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Is there truly an increase in risk of wildfire destroying your home? And if so, is it due to global warming? Your answers don’t really matter because you have already been assigned a “threat score” that will used by investors, real estate agents, insurance companies, bankers and mortgage companies to charge you more or less depending on their findings. ⁃ TN Editor

Raging New Mexico and California wildfires may offer an ominous outlook for a growing swath of America, and not just in the West.

Wildfire risk is increasing, likely due to global warming, and its destruction is becoming ever more expensive. Of the wildfires that the National Oceanic and Atmospheric Administration has tracked since 1980, 66% of the damage has occurred in the last five years. Insured damage from wildfires last year totaled $5 billion, according to a Yale University report, marking the seventh consecutive year of insured losses above $2 billion.

Wildfire risk modeling is more crucial than ever to help protect lives and property, and new technology from a Brooklyn-based nonprofit, First Street Foundation, is mapping the threat with house-by-house specificity.

First Street uses everything from property tax data to satellite imagery and assigns a wildfire risk score that factors in construction type, roof type, weather and exposure to natural fuels like trees and grass.

“We calculate every individual property and structure’s risk across the country, be it a commercial building, or be it an individual’s home,” said Matthew Eby, founder and executive director of First Street Foundation. “What you’re able to see from that is that one home might have the same probability as another of being in a wildfire, but be much more susceptible to burning down.”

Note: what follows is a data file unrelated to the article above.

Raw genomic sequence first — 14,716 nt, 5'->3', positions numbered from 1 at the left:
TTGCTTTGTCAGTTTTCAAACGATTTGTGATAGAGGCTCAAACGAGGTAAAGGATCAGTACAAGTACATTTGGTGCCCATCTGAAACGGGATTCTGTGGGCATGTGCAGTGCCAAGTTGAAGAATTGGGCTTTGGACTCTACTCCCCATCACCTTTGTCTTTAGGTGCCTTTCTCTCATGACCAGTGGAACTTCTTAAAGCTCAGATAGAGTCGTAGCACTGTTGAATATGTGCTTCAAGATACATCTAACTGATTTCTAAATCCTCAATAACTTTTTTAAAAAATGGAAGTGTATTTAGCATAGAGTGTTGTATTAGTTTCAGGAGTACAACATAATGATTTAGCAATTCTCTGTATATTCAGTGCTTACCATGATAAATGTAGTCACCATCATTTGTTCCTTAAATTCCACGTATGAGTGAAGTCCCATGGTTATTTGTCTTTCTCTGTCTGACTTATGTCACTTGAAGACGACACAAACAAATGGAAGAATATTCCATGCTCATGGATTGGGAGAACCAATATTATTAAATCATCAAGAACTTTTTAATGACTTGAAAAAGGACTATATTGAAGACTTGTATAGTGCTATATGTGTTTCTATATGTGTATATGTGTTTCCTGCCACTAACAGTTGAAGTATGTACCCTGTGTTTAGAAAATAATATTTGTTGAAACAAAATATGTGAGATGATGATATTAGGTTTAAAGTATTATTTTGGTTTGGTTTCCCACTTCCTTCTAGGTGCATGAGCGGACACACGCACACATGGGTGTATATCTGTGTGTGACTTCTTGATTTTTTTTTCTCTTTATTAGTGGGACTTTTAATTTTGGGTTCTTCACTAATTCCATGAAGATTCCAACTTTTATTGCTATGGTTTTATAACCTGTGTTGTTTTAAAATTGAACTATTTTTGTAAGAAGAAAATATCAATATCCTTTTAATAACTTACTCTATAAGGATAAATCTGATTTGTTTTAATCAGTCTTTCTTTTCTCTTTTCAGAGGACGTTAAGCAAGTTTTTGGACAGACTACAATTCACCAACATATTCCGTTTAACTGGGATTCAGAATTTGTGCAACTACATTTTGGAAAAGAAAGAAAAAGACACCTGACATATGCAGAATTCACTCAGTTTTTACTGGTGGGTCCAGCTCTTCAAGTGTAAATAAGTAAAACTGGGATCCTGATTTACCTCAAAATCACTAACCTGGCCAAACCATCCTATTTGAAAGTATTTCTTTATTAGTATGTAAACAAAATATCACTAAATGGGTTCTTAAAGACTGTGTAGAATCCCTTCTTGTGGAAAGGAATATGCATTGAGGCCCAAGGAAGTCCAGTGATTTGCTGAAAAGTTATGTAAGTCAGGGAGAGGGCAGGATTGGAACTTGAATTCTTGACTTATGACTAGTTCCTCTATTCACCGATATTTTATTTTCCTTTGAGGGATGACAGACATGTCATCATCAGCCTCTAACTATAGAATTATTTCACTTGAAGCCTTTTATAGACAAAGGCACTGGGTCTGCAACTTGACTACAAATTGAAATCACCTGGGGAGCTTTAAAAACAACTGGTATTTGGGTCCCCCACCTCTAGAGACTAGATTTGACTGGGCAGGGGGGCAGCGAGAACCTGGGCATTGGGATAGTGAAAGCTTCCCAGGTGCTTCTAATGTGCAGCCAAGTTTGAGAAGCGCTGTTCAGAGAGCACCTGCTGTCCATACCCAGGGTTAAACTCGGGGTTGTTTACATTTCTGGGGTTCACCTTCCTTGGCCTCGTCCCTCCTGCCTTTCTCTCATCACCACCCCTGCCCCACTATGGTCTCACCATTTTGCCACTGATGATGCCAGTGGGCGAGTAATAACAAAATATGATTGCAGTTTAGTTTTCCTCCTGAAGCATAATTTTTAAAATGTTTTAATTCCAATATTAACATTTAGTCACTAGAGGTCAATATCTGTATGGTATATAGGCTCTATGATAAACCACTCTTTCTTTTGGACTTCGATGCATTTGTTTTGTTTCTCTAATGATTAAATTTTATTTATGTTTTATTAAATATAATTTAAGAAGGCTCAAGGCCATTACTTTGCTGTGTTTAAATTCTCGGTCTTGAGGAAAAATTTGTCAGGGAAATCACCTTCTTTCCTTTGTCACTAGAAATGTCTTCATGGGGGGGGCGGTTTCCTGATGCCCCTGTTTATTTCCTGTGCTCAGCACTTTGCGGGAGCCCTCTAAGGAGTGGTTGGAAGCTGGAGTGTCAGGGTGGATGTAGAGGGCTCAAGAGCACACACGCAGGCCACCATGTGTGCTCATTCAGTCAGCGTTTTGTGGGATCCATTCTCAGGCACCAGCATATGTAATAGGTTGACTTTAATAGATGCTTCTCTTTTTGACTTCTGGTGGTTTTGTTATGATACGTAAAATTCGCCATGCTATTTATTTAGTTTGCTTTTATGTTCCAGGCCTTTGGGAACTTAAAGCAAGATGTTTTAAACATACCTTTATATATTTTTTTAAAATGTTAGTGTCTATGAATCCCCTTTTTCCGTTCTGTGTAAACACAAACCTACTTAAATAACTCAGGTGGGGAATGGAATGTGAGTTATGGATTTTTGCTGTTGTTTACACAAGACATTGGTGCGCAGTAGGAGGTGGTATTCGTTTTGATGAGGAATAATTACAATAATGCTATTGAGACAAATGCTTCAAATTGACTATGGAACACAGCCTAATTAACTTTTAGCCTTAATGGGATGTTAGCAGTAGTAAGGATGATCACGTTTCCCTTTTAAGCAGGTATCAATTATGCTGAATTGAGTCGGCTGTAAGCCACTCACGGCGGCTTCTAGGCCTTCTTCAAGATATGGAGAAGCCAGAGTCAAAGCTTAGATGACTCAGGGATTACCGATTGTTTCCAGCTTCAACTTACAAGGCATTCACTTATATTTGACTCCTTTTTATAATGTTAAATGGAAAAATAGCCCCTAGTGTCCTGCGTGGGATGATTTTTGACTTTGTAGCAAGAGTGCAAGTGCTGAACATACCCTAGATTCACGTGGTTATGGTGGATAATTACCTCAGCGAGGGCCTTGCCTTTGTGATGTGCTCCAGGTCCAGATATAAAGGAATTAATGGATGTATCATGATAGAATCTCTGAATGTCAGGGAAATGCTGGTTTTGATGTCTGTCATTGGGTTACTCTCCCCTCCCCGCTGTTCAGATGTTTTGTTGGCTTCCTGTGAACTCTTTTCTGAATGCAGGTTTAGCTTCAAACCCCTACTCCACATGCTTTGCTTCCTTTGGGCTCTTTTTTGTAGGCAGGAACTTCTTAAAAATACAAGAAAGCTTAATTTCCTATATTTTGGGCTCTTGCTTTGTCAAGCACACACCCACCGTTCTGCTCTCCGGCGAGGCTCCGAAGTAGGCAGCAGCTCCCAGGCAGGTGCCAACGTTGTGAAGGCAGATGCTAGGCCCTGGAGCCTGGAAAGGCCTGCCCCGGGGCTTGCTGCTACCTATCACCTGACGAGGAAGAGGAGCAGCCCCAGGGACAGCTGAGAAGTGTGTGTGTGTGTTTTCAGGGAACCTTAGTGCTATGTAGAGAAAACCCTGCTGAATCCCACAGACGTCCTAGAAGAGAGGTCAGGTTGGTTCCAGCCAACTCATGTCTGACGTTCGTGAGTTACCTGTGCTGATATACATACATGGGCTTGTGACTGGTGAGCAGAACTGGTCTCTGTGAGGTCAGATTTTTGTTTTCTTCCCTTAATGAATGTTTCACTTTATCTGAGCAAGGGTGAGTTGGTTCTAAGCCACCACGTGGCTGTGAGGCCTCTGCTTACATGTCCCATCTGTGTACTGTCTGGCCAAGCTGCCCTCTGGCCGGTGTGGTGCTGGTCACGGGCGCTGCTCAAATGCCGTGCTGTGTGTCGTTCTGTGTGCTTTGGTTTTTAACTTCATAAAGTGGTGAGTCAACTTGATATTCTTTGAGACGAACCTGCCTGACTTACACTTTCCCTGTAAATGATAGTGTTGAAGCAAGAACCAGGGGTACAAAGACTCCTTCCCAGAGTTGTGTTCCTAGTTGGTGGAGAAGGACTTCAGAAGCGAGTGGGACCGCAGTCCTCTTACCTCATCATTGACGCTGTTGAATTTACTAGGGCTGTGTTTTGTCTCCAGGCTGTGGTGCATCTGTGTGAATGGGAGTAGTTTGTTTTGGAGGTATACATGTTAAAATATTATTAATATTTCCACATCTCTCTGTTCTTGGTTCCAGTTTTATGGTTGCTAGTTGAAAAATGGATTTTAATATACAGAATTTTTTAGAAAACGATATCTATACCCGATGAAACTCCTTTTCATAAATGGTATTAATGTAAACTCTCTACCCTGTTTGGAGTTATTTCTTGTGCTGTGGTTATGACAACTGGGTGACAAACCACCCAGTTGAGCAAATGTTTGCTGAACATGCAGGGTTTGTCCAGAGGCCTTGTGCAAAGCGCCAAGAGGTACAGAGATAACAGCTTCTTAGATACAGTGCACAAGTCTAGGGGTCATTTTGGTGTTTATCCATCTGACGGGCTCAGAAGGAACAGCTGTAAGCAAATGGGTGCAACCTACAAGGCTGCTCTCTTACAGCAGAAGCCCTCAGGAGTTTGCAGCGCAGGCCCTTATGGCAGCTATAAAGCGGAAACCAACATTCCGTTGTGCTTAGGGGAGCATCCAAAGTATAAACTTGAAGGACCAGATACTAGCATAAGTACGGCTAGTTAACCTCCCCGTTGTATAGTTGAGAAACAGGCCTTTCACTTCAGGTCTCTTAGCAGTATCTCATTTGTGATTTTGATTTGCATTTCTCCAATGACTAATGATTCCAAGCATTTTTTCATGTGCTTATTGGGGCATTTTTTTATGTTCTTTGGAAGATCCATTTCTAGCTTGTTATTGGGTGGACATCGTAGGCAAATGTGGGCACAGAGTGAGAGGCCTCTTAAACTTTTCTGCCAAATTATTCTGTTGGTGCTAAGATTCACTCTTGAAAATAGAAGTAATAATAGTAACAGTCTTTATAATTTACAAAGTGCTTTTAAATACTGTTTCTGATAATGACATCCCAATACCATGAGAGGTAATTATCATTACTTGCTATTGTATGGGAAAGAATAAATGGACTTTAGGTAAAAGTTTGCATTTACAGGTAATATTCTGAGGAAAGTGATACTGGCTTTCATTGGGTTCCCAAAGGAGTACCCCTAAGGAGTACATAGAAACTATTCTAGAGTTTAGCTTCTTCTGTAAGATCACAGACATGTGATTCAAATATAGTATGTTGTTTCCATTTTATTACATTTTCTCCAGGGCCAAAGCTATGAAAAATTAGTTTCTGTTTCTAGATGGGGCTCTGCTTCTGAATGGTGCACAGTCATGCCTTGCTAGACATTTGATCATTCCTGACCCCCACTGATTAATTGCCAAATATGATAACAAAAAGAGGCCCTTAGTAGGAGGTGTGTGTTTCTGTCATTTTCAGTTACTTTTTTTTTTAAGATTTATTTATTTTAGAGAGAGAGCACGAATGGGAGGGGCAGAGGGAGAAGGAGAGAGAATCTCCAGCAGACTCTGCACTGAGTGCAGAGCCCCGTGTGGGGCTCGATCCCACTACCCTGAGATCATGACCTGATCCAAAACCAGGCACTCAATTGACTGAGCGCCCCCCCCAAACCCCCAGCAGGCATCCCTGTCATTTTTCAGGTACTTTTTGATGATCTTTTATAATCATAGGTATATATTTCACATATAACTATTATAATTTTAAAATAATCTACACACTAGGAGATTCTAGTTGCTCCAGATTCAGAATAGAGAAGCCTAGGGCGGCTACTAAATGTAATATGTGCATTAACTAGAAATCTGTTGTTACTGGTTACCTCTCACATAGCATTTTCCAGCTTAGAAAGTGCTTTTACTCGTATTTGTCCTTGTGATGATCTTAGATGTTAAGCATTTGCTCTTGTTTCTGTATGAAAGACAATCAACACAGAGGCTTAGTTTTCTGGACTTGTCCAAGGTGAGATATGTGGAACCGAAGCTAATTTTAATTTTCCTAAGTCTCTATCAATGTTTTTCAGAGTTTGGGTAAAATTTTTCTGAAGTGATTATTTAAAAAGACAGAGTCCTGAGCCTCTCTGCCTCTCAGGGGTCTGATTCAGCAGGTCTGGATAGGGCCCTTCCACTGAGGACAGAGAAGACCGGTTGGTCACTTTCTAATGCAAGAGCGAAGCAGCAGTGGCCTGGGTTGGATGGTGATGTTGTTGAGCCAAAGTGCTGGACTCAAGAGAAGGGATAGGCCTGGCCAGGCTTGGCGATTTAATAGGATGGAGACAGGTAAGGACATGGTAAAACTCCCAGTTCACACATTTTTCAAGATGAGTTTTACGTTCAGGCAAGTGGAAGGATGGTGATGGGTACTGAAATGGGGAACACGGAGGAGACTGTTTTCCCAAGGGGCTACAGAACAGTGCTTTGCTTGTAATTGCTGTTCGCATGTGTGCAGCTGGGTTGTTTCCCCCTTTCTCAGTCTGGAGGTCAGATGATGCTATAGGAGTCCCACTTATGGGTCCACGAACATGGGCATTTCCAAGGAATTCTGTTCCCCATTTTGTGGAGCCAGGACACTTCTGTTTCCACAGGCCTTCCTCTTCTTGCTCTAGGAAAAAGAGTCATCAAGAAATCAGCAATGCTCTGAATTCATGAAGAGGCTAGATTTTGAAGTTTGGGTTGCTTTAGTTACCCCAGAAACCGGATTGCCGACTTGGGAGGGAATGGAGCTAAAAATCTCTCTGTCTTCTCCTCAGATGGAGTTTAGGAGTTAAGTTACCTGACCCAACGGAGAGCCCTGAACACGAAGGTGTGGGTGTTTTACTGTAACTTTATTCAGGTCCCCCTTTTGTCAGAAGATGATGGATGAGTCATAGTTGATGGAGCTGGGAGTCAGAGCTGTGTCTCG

Certain homes may be more vulnerable because of their building materials, the defensible space around them or the roof type, for example. The company models the immediate risk to Americans’ homes and then adjusts for projected climate change.

“We can then use supercomputers to simulate 100 million scenarios of wildfire today, and then another 100 million scenarios 30 years in the future with the forecasted weather conditions,” Eby said.

First Street gives every home a unique score and unique probabilities of risk. It did the same for water threats, working with Realtor.com to put a flood score on every property on the home-selling website. That feature is now the second-most clicked map on Realtor.com, behind school district data on K-12 performance.

“The reaction to flood has been overwhelmingly positive. It’s really helpful in being able to make informed decisions and to understand what it is to protect your home,” said Sara Brinton, lead project manager with Realtor.com.

Potential buyers and homeowners who find their flood and fire scores on Realtor.com can click a link for more information on First Street’s site to find out how best to protect their homes.

“On a on a monthly basis, we see tens of millions of impressions against our flood factor data,” said Eby.

More than 71% of recent homebuyers took natural disasters into account when considering where to move, according to a recent survey from Realtor.com and analytics company HarrisX. About half of respondents reported being more concerned about natural disasters today than they were five years ago.

The First Street fire model pays particular attention to what it calls the “wildland urban interface,” where housing developments butt up against wooded areas.

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